alexa Abstract | Clinical Characteristics and Outcome of Emergency Department Referrals for Suicidal First Nation Children and Adolescents from Northern Ontario: Preliminary Report
ISSN: 2469-9837

International Journal of School and Cognitive Psychology
Open Access

OMICS International organises 3000+ Global Conferenceseries Events every year across USA, Europe & Asia with support from 1000 more scientific Societies and Publishes 700+ Open Access Journals which contains over 50000 eminent personalities, reputed scientists as editorial board members.

Open Access Journals gaining more Readers and Citations

700 Journals and 15,000,000 Readers Each Journal is getting 25,000+ Readers

This Readership is 10 times more when compared to other Subscription Journals (Source: Google Analytics)

Case Report Open Access

Abstract

Background: Global concern about high rates of suicidal behaviours and completed suicides amongst Indigenous and First Nations youth has led to concerted efforts in many countries to generate and implement culturally sensitive identification and prevention strategies. In Canada effort have been directed policy and clinical and Social level to address this issue, however there has been a surge of referrals for suicidal risk assessment of children and youth in the wake a publicized suicide crisis in remote Northern Ontario’ First Nations communities, 2 -3 hours by air from nearest psychiatric services. This case series describes demographic, clinical and psychosocial characteristic and outcome.

Method: This is a naturistic descriptive case series of First Nation children and adolescents who were referred by the Emergency Department Physicians for suicidal behaviours and were assessed by a hospital based child and adolescent urgent psychiatric consult clinic over a 3 month period in 2016. Results: 17 children and adolescents were assessed, there were 83% (n=14) females and 17% (n=3) males, the mean age was 14 years and 23.5% lived with a birth parent. All were referred for suicide related behaviours and 23.5% (n=4) met criteria for Depression and or Anxiety. Less than a quarter were at grade level. Forty-one percent of patients reported substance/alcohol use/ abuse and 23.5% admitted to sexual abuse. Child protection agency was involved in 50%. Forty seven percent required short admission for crisis stabilization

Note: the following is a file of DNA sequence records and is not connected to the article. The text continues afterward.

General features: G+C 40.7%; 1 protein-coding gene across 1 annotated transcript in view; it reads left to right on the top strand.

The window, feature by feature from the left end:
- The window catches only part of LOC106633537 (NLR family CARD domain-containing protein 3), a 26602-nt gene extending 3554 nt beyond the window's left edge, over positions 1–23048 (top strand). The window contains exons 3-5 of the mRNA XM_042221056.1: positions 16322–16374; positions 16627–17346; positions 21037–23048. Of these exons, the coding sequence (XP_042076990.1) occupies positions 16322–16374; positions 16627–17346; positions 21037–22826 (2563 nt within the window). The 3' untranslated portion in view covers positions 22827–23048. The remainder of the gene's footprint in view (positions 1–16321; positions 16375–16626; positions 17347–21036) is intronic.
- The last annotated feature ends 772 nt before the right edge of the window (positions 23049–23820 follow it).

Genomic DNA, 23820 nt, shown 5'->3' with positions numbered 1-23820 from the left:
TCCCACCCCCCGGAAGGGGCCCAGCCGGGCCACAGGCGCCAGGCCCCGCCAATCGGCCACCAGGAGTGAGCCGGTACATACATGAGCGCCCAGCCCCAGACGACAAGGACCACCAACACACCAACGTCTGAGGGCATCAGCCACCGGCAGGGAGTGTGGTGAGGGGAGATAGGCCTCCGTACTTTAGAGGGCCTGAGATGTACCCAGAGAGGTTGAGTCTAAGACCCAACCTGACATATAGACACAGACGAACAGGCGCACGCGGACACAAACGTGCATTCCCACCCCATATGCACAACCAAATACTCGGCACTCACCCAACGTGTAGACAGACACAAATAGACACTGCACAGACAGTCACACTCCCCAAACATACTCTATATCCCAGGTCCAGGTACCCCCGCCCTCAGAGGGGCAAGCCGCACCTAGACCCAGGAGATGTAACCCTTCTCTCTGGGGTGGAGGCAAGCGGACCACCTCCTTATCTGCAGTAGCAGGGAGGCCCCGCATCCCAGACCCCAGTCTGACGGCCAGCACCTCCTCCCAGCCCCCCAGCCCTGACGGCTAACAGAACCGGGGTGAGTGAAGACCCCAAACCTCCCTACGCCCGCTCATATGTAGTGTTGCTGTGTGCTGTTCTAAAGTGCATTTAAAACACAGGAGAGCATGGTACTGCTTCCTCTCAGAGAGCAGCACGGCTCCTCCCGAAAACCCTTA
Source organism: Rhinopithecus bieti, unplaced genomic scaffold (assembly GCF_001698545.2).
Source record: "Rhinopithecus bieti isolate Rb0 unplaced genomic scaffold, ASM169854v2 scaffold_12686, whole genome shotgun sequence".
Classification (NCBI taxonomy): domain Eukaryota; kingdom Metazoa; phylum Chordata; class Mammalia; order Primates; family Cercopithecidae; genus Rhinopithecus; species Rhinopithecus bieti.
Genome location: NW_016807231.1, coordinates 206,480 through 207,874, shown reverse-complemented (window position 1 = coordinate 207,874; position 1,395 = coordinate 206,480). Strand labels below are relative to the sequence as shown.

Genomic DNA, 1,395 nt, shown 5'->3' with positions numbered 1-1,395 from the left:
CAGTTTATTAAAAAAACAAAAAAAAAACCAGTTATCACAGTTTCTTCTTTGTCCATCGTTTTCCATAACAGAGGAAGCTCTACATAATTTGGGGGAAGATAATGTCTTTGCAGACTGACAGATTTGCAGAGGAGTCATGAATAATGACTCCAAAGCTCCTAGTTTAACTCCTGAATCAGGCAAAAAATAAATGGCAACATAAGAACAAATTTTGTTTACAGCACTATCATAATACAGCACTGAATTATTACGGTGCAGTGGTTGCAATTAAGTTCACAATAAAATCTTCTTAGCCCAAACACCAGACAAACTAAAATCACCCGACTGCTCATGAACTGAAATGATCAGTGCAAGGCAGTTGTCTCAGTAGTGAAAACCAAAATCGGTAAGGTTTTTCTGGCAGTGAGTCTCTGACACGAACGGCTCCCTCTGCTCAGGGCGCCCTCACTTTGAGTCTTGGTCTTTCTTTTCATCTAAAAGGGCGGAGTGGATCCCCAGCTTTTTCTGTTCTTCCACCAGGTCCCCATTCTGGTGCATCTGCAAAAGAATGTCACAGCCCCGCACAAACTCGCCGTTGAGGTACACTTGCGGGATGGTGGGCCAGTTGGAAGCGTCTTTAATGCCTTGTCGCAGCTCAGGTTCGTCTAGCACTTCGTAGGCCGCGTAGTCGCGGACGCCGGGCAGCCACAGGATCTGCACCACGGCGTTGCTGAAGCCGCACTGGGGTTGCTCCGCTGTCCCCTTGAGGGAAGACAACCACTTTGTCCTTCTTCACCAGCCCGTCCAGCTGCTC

Conclusion: In addition to previously known factors, lack of adequate supervision confers significant risk for Emergency department visits for suicide related behaviours, especially in younger females.

To read the full article Peer-reviewed Article PDF image | Peer-reviewed Full Article image

Author(s): Nasreen Roberts, Axas Nicholas and Leanne Repetti

Keywords

School psychology,Mental health

, Cognitive Mental Illness,Mental health

Share This Page

Additional Info

Loading
Loading Please wait..
 
 
 
 
Peer Reviewed Journals
 
Make the best use of Scientific Research and information from our 700 + peer reviewed, Open Access Journals
International Conferences 2017-18
 
Meet Inspiring Speakers and Experts at our 3000+ Global Annual Meetings

Contact Us

 
© 2008-2017 OMICS International - Open Access Publisher. Best viewed in Mozilla Firefox | Google Chrome | Above IE 7.0 version
adwords